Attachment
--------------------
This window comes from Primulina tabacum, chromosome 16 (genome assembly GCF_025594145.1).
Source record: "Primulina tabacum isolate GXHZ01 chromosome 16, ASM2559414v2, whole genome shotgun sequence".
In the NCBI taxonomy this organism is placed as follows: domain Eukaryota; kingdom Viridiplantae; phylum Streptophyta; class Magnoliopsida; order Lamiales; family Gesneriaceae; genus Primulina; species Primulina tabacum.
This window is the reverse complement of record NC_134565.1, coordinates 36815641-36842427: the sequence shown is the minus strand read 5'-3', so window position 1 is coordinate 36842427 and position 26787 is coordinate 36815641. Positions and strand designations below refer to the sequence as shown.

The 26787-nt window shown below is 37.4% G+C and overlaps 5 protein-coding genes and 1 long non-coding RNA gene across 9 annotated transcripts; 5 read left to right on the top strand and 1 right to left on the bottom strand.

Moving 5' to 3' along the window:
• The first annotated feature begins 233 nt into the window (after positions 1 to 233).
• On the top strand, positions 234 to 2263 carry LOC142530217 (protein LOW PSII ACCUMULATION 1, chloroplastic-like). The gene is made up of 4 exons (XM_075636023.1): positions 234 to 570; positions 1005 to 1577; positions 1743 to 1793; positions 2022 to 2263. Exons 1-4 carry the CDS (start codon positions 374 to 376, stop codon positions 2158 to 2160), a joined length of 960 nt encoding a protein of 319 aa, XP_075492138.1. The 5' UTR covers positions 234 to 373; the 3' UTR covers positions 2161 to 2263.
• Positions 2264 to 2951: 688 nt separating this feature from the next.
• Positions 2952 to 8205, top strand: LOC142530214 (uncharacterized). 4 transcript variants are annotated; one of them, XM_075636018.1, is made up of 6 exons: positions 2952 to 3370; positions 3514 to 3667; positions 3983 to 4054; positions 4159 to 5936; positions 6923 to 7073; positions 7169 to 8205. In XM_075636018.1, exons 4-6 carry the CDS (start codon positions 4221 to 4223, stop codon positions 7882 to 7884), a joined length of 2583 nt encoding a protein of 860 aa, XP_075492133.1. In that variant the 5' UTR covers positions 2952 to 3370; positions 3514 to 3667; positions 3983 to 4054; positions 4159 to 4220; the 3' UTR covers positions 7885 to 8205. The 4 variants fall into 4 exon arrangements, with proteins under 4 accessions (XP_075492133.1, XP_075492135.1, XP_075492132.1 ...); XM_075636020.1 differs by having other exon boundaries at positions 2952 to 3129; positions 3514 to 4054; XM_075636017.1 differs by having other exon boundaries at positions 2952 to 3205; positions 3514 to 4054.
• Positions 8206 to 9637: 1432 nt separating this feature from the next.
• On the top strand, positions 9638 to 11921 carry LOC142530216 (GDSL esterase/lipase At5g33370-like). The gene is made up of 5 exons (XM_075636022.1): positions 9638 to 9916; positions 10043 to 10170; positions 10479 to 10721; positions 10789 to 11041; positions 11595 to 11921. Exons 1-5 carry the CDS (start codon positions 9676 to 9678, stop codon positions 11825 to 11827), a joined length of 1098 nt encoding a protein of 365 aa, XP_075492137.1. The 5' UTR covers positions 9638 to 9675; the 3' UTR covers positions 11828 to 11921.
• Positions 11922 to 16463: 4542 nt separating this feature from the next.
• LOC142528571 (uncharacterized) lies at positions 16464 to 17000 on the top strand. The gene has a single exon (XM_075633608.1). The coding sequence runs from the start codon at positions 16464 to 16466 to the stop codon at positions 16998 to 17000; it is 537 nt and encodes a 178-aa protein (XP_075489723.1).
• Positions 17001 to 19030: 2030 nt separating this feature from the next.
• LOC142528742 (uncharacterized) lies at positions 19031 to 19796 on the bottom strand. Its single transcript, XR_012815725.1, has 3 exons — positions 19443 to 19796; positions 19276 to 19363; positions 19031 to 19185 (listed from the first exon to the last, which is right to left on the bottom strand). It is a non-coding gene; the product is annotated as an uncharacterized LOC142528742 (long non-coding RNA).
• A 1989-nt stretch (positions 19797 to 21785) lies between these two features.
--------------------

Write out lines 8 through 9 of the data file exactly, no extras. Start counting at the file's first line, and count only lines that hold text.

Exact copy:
• On the top strand, positions 234 to 2263 carry LOC142530217 (protein LOW PSII ACCUMULATION 1, chloroplastic-like). The gene is made up of 4 exons (XM_075636023.1): positions 234 to 570; positions 1005 to 1577; positions 1743 to 1793; positions 2022 to 2263. Exons 1-4 carry the CDS (start codon positions 374 to 376, stop codon positions 2158 to 2160), a joined length of 960 nt encoding a protein of 319 aa, XP_075492138.1. The 5' UTR covers positions 234 to 373; the 3' UTR covers positions 2161 to 2263.
• Positions 2264 to 2951: 688 nt separating this feature from the next.